They let him go after extracting a promise from him that he would not tell me about the interrogation.
Then, on January 8, I got into my old Fiat hatchback car outside the office and drove off. I had gone about 20 metres, when a Toyota vehicle that had been parked at the end of the street, lurched into the driver's side of my car.
The driver then put his car into reverse and drove off. The side of my car was smashed up. I was shaken, but not seriously injured. The Toyota had been waiting for me to drive by.
It was clear to me that this was a warning.
I did not tell my wife or family what had happened. I did not want them to worry. But my wife, Eya, knew what I was doing was dangerous.
In the evenings as I sat working from home, when she would bring me the Turkish coffee that I like, she would say to me: "Tarek, be careful and don't forget about your wife and your daughter."
My reply would always be: "Don't worry. It'll be okay. Tunisia is going to change soon."
On January 14, the protests spread to Tunis. I was with the crowd running from the bullets and the tear gas when police tried to disperse a huge crowd outside the interior ministry building.
The wall of fear that had kept Ben Ali in power since 1987 had been broken. That night he boarded a plan with his wife, Leila, and fled to Saudi Arabia.
Even after the revolution, being a reporter in Tunisia was not straightforward. For days after he fled, Ben Ali's security forces toured the streets shooting from cars, trying to destabilise the new authorities.
As I drove through Tunis one day, four people in a car next to mine started firing. I ducked under the steering wheel as the bullets passed two metres (yards) from me.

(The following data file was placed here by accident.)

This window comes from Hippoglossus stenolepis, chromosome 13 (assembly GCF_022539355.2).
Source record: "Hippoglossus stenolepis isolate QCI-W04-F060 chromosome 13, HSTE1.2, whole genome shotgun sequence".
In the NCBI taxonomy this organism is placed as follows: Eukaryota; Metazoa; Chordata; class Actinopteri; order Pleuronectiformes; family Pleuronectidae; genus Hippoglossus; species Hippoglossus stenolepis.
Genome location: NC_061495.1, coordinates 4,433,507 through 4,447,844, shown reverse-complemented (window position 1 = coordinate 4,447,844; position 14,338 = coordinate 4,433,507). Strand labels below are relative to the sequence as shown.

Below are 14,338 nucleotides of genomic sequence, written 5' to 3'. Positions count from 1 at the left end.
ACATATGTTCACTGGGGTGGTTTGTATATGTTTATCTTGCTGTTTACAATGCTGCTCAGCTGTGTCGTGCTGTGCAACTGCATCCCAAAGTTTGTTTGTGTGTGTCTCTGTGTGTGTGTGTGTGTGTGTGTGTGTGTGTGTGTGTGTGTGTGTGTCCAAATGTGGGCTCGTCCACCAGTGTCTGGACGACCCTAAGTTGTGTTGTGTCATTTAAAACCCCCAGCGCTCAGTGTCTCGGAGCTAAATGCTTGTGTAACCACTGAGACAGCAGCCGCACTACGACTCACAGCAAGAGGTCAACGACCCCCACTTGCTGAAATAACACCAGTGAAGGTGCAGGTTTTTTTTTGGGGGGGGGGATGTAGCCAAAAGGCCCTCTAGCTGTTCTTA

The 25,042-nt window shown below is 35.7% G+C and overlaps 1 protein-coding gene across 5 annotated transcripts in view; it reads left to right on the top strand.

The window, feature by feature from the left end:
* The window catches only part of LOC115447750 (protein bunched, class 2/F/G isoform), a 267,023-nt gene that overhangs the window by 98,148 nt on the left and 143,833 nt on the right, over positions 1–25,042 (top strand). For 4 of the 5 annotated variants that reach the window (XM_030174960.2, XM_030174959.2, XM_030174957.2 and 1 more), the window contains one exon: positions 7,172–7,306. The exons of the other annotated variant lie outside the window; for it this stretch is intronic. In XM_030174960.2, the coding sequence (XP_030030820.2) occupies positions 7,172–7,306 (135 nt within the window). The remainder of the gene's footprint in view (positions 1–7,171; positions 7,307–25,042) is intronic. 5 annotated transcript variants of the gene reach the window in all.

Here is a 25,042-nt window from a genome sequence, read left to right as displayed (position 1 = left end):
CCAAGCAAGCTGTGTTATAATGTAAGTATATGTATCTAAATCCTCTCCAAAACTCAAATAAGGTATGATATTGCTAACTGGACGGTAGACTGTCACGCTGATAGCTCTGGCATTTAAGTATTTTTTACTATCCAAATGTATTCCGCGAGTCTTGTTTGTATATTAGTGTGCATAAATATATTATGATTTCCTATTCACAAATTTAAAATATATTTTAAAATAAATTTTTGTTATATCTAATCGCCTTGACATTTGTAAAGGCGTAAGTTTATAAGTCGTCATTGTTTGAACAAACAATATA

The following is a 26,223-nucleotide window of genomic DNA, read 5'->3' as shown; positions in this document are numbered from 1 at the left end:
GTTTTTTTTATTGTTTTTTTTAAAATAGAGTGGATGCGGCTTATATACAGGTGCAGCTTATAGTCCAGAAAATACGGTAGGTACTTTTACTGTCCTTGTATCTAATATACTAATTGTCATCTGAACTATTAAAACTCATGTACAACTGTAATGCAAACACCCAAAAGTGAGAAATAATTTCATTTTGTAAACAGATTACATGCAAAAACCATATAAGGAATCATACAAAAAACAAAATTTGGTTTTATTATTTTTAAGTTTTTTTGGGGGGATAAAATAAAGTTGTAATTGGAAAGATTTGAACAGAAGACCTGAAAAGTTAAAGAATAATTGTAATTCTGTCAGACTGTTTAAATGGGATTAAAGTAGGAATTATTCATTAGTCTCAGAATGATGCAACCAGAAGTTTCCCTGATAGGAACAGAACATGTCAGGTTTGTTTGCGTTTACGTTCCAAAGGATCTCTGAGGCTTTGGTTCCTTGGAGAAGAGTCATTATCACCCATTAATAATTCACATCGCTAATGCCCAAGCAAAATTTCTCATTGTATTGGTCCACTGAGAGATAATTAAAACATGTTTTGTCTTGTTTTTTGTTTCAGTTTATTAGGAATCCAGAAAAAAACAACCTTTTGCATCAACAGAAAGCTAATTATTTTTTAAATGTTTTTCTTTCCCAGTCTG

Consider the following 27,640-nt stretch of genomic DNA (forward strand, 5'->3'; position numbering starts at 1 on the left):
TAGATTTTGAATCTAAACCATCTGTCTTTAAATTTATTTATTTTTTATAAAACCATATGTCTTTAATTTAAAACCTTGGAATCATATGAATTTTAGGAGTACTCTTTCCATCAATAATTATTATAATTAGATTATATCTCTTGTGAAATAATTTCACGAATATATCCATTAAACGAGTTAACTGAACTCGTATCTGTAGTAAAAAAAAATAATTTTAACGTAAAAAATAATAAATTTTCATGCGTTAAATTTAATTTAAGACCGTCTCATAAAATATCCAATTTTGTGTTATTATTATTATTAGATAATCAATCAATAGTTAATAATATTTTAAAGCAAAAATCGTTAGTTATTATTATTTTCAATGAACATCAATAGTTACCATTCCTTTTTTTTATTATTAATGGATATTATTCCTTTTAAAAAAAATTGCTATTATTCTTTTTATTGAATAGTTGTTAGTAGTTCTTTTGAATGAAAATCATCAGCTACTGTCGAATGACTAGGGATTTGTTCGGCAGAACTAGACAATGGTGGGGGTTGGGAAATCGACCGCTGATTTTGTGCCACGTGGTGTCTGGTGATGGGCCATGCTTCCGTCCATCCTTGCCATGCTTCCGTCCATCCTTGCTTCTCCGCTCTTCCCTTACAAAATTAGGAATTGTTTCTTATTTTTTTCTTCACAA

Since then there have been many violent protests. I've choked on tear gas and been hit by police truncheons.
But somehow after the revolution it was different, because the country was free.
That did not really hit home to me until Sunday, as I stood in line waiting to vote. I had never voted before. There had seemed no point, as Ben Ali and his supporters would always win.
A young boy came up to me and asked: "Why are you so happy?" He must have noticed the big smile on my face, or the way I was laughing and joking with the people around me.
"I am a Tunisian like you and I want to vote," I told him.
After a while, I decided I couldn't stay in the queue as I had work to do, reporting on the election.
I showed my press accreditation, and jumped the queue. Once inside the voting station, I dipped my finger deep into the pot of indelible blue ink used to stop voter fraud.
I went into the voting booth with by ballot paper. Alone, I thought about how, for the first time in my lifetime, I could vote for whoever I wanted, and my vote would count.
My fellow Tunisians achieved this historic moment by standing up to repression and fear.
By telling the outside world what was happening in this country, even when doing so put my life in danger, I and other reporters like me contributed to this moment.
That makes me feel very proud.
(Editing by Christian Lowe)